The Egyptian Civilisation and the Sun Cult in a Water Perspective
By Terje Ostigard
Transference. Interdisciplinary Communications 2008/2009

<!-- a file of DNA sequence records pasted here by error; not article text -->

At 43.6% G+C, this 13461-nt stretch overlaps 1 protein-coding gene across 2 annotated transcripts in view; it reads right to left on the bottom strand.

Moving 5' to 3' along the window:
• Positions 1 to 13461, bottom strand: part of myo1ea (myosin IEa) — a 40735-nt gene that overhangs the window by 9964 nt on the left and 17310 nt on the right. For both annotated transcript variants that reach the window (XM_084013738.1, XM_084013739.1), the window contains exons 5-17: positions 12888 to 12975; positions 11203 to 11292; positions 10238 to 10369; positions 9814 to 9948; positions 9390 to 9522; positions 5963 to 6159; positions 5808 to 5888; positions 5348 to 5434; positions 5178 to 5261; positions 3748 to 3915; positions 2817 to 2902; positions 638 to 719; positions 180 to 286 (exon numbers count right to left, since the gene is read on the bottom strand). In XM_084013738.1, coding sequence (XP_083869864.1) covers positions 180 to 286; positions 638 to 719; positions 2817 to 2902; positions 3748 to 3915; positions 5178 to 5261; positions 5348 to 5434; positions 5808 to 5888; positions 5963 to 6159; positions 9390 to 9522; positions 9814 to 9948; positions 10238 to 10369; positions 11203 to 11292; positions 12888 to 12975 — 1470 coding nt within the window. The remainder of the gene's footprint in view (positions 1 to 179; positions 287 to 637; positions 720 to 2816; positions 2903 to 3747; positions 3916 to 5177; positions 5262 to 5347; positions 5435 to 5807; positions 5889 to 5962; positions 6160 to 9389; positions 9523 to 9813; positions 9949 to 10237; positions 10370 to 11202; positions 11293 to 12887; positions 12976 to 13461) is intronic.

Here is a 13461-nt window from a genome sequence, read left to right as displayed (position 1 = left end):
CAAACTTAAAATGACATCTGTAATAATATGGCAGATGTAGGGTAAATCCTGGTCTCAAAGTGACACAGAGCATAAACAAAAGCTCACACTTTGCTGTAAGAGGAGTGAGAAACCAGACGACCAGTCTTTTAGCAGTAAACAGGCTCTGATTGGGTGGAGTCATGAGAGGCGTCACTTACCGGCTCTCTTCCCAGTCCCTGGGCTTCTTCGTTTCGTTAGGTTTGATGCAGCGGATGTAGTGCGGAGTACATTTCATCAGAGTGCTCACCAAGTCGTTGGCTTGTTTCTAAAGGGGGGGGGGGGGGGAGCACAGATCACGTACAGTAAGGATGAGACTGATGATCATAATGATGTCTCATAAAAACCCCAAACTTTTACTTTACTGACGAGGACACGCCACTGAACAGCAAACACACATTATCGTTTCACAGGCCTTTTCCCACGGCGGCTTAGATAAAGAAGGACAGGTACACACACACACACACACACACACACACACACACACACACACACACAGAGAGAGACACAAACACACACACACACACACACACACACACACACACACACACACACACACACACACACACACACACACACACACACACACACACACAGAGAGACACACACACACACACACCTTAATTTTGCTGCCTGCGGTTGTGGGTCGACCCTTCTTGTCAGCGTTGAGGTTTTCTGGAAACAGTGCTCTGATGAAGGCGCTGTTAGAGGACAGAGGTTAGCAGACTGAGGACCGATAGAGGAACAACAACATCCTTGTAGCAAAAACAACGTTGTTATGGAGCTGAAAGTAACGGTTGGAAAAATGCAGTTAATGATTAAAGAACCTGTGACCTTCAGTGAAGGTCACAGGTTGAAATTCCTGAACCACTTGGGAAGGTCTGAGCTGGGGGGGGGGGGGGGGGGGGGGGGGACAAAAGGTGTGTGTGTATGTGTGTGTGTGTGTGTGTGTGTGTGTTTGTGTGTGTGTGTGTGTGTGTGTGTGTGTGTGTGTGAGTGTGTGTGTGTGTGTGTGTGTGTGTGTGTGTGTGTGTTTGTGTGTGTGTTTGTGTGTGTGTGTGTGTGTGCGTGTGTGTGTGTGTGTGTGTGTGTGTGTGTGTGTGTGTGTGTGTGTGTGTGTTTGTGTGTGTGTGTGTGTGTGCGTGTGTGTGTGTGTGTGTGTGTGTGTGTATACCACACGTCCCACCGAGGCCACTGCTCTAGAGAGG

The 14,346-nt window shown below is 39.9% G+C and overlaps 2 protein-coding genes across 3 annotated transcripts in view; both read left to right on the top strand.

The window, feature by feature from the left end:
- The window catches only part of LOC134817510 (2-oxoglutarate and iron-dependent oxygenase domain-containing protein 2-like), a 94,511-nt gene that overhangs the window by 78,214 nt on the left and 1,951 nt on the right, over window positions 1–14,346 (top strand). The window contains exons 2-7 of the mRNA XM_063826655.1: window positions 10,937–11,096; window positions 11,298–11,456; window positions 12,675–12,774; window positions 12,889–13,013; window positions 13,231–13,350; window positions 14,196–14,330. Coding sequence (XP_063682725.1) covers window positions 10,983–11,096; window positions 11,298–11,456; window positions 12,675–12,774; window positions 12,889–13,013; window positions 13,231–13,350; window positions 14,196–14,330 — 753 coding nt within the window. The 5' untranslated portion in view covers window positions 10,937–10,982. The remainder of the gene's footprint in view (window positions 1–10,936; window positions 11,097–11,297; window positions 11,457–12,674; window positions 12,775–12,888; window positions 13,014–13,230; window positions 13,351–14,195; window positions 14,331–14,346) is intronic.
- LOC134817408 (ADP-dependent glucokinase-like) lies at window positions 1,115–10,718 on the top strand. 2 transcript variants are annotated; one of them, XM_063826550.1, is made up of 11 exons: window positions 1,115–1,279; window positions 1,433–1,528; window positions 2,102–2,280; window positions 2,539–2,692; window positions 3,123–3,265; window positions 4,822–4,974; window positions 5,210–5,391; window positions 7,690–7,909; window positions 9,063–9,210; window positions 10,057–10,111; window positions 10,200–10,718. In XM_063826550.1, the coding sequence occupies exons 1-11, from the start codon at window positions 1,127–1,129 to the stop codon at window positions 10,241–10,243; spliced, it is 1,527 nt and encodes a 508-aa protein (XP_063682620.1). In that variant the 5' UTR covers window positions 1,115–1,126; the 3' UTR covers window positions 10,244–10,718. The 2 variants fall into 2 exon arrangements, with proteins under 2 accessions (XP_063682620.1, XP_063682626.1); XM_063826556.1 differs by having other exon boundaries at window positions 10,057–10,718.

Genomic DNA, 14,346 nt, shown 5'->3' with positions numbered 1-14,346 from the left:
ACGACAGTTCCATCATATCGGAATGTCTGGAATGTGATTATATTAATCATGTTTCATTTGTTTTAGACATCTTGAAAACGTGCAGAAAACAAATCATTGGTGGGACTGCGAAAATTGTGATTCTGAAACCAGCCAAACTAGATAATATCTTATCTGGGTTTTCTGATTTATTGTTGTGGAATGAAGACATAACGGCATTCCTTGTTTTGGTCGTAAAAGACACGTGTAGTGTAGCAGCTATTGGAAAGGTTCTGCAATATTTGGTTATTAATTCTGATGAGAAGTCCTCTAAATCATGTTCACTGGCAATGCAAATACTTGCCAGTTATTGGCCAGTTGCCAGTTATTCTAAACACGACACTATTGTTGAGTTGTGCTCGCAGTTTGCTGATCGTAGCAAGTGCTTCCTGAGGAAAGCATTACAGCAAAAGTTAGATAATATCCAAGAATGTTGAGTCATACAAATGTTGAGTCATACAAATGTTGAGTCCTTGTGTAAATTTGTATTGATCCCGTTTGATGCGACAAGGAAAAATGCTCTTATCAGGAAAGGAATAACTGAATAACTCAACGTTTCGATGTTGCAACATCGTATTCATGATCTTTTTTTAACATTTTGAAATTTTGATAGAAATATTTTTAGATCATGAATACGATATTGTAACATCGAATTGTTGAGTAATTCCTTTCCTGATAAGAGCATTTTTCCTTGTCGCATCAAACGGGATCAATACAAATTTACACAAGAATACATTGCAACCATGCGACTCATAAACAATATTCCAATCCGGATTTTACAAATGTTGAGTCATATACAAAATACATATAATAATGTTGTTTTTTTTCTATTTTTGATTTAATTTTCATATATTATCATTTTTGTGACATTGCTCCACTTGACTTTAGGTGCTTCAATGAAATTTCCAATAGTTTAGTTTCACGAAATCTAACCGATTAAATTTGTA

Introduction: In the Egyptian civilisation (ca.3000-332 BCE) the sun ideology and cult dominated the religious life. Ra was the sun and all the pharaohs were the son of Ra – Horus. The triggers off a question. Why was not the river Nile the most supreme of all gods and goddesses in Egypt? This question may at the outset seem quite inferior and minor compared to studies of the religious ideas regarding why the pyramids were built, but “in these deserts the river was life itself. Had it failed to flow, even for one season, then all Egypt perished. Not to know where the stream came from, not to have any sort of guarantee that it would continue – this was to live in a state of insecurity where only fatalism or superstition could reassure the mind. Without water everyone would have died within a short time in the extreme heat. Still, despite the Nile’s fundamental and vital role in the Egyptian civilisation, it did never attain the greatness as a supreme god, but the sun, however, became Egypt’s greatest deity ever. “Although the Nile was the obvious river of life to the early men of Egypt it was not the great river and its precious waters that first stirred thoughts of worship in their primitive minds. It was the sun, relentless bearer of death, that they supplicated.” This is seemingly a paradox. Why worship the sun and not the Nile in a desert environment when the temperatures during the summer approach 50 degrees C? This, at the outset the sun-cult in Egypt, in the desert land where all life was dependent upon the Nile, seems mysterious and illogical.